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12. “Regression” is necessary for growth.

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1 12. “Regression” is necessary for growth. on Sat Mar 29, 2014 1:51 pm

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12. “Regression” is necessary for growth.

Although this may be counterintuitive, regression is actually a fundamental part of of cognitive growth. Human brains grow in cycles of development, just as every other organic on the planet. When each cycle completes, our potential for more complex cognition jumps up for a short period of time — but during the next cycle of development, our potential actually drops down for a significant portion of the cycle of development. Because regression happen in all of us, at completely different times, and it definitely affects our cognitive potential every time it happens, this phenomenon trumps pedagogical assessment in unpredictable ways, rendering much of the typical classroom assessment schemes questionable. How can you tell if a new pedagogy that you are testing on students works well enough if one third of the class is performing lower than their peak potential? More importantly, students (and teachers) should not be reprimanded or punished for showing regression.

Q. Are your students and/or you reprimanded for short term 'falling grades' or falling performance? Why is this so? What should you do about this?

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2 Regressions and Rants on Sun Aug 03, 2014 8:21 am

Reprimanded may be a strong word, especially in the case of my university, but not accounting for regressions in cognition could be unfair in terms of classroom arrangement in my teaching context.

To start the year, our students take an English test which streams them into different levels of English classes for the year.  If the students are in a mental space that is not operating at their fullest cognitive potential during test day, they may find themselves in a class streamed with students who are mostly below their level.  Personally, I am against this kind of streaming for reasons beyond lapses of cognition.  Our students are close enough in level to not require this streaming. I think we are unnecessarily labeling some of our students as more intelligent than others which could be very demotivating for the lower level students. In addition, we make the higher level students work harder for the same grade, the same credits, identified as the same class on their records. (end rant).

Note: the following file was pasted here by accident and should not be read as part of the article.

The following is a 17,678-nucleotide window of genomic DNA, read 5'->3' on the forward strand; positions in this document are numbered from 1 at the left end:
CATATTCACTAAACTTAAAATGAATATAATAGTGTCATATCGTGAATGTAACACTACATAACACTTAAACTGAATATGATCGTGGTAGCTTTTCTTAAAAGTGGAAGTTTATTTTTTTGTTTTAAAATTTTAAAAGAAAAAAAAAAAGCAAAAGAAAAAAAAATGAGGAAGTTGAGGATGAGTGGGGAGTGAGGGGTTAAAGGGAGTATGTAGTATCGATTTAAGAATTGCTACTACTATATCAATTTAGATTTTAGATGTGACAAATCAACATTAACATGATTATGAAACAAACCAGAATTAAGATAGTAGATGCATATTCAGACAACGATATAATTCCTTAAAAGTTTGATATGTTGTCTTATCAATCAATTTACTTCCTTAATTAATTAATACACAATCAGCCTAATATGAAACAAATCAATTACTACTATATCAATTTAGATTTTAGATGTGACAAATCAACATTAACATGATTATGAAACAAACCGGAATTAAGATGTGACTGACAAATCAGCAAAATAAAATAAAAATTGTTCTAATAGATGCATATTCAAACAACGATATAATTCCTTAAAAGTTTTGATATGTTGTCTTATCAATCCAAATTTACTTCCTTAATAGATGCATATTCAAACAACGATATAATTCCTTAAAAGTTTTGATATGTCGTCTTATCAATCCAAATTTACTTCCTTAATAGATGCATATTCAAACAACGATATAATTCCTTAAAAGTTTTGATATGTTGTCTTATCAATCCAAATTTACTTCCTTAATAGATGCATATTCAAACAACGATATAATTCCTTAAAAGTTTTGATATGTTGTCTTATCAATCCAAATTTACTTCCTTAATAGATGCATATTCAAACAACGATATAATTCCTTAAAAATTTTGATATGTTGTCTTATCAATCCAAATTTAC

However, throughout the semester we have a range of different assessments which may be forgiving for periods of 'regression'.  I wouldn't know for sure as I do not know what the time period are for the fluctuation in cognitive growth.  How long do regressions usually last?  Why is this an inherent part of the learning process?  Is it, in some ways, similar to how rest helps build muscles, and sleep is an opportunity for growth?  

As you can see, trying to answer this question has only raised more questions for me.  Any responses or feedback would be great!

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Hi there!  Very Happy 

I only got to talk about micro-development at FAB5 in passing. Ideally I'd like to do a whole session on it. 

Here is a great paper co-authored by Kurt Fischer. It's (only) 17 pages, and very well worth the read. Fascinating stuff!! This will answers a lot of your questions, and may help you think of some more!  Cool 

https://www.gse.harvard.edu/~ddl/articlesCopy/AlwaysUnderConstructnHumDev.0402.pdf

Enjoy!
Robert

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Uh oh... The article is not opening for me for some reason... Sad

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Ouch, Harvard started up their new website so all the old links are gone...Shocked

I'll see if I can get ahold of them elsewhere.
Robert

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